A non-commissioned officer card is also included in the deck. These do not activate units, but add cards to the deck or draw more cards from the deck. This corresponds to using words of encouragement, courageous leadership, and reinforcements to patch up ailing troops. But if you try to coordinate too many different units, you’ll find that you don’t see your key cards in the confusion, and the last type of card is his Fog of War, which just clogs your hand. They represent the uncertainty of the battlefield and are obtained by scouting new tiles that are prerequisites for movement.
Adding to the deck and performing actions on the board are means to achieve the objectives of the scenario. These are much more varied than previous Undaunted games, which were primarily races to control specific winning tiles. It’s still here, but complemented by desperately timed defense and desperate demolition, aided by a wider range of tiles with simple landscape rules. There are also scenarios with intelligence. This versatility means there are multiple ways to approach each battle, and the subtleties of strategy cannot be worked out until it’s too late. Must be changed.
It’s a system that forces endless and awkward compromises. For example, Rifleman is the only card that can control tiles. However, unless you have multiple matching cards, you cannot move and control them in the same turn. You should risk reducing range and making them easier targets. must be balanced against the need for This is a difficult series of tough trade-offs going on.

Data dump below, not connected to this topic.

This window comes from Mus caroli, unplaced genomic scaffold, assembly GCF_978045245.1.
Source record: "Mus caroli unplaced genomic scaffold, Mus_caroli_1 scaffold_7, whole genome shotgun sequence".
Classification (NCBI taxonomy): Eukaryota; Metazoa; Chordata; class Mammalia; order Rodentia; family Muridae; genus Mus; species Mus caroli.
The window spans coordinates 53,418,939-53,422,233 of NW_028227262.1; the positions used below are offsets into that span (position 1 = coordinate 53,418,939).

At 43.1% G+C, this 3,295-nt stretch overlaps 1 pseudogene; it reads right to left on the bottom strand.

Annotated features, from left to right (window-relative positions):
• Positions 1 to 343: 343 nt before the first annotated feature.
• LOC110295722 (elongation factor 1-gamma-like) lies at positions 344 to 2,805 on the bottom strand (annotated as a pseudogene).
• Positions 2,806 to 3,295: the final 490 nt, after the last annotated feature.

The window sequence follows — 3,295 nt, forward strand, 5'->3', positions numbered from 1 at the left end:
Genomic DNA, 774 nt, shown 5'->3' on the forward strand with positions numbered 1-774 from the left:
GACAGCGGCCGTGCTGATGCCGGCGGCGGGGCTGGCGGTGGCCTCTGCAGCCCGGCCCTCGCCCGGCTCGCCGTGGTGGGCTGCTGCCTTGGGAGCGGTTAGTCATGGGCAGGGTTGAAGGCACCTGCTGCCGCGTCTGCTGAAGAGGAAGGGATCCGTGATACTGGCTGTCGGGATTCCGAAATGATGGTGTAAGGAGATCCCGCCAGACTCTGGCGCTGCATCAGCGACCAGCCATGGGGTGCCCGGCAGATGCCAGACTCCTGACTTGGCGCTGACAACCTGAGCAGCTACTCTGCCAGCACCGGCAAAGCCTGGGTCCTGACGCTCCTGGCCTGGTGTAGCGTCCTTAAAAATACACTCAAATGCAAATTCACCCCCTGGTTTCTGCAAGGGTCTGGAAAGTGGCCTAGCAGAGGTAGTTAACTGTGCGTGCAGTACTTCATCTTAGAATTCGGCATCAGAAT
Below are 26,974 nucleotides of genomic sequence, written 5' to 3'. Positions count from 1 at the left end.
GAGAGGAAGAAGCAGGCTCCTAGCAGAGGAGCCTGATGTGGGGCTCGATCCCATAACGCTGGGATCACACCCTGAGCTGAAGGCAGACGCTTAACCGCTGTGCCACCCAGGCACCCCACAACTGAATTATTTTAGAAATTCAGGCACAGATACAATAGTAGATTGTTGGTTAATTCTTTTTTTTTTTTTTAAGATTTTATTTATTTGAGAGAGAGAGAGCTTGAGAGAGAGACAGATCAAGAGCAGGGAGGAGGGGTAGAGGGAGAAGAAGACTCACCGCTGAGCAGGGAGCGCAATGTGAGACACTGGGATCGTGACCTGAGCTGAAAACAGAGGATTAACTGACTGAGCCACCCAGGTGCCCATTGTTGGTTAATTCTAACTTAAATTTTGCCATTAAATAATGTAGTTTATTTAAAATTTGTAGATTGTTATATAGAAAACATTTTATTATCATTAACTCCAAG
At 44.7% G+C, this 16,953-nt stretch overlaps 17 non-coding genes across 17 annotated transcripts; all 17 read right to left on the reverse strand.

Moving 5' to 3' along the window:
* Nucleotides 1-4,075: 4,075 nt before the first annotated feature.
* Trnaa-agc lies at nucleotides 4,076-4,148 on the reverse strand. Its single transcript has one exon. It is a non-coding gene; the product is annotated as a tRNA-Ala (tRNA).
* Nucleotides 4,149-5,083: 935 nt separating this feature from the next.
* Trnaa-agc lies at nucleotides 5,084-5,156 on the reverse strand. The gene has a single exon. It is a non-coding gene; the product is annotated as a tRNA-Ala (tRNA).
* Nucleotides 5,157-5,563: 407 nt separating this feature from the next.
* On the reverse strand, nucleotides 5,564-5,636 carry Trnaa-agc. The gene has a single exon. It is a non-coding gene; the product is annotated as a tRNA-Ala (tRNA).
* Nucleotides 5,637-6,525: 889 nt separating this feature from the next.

The scenario unfolds according to a branching structure depending on the winner of the previous battle. Each faction has a scenario book with setup and a brief narrative introduction to the next battle. From off-map assets like bombers to on-map tanks, new cards will be available in decks for many scenarios. Victory always gives you something. Perhaps it gives you control over part of the city or gives you an extra promotion. Depending on how things unfold, campaigns can end abruptly or escalate into a massive battle for final control of a city. Scenario losers, however, often get a slight starting advantage in setting up the next scenario, which helps keep things even.
As a result, Undaunted: Stalingrad invites you to think long-term. At the end of each battle, there are casualties depending on the number of cards lost. If these turn out to be front-line soldiers, they will be replaced with inferior reserve cards, while specialists such as snipers and engineers are permanently lost. Replace it with a better alternative. So it’s no longer the case to send troops in a gung-ho to secure an objective. Every decision is a compromise, taking a risk that allows you to win, but sabotages your deck for the rest of the campaign. This adds a brilliant frisson of danger to even simple choices, making concessions a strategic decision rather than a crackdown.
A card or tile swapping scheme means you pay for a lot of stuff in boxes that you don’t use. Ongoing campaigns are tricky. Because it tends to snowball when one side gains an advantage. Between the balance changes in the scenario setting and the usual vicious attrition both sides incur, this is unlikely to happen here. And the way the city and your army crumbles around you packs an increasingly powerful emotional punch as the campaign progresses. It’s easy to start over and more likely to see different scenarios.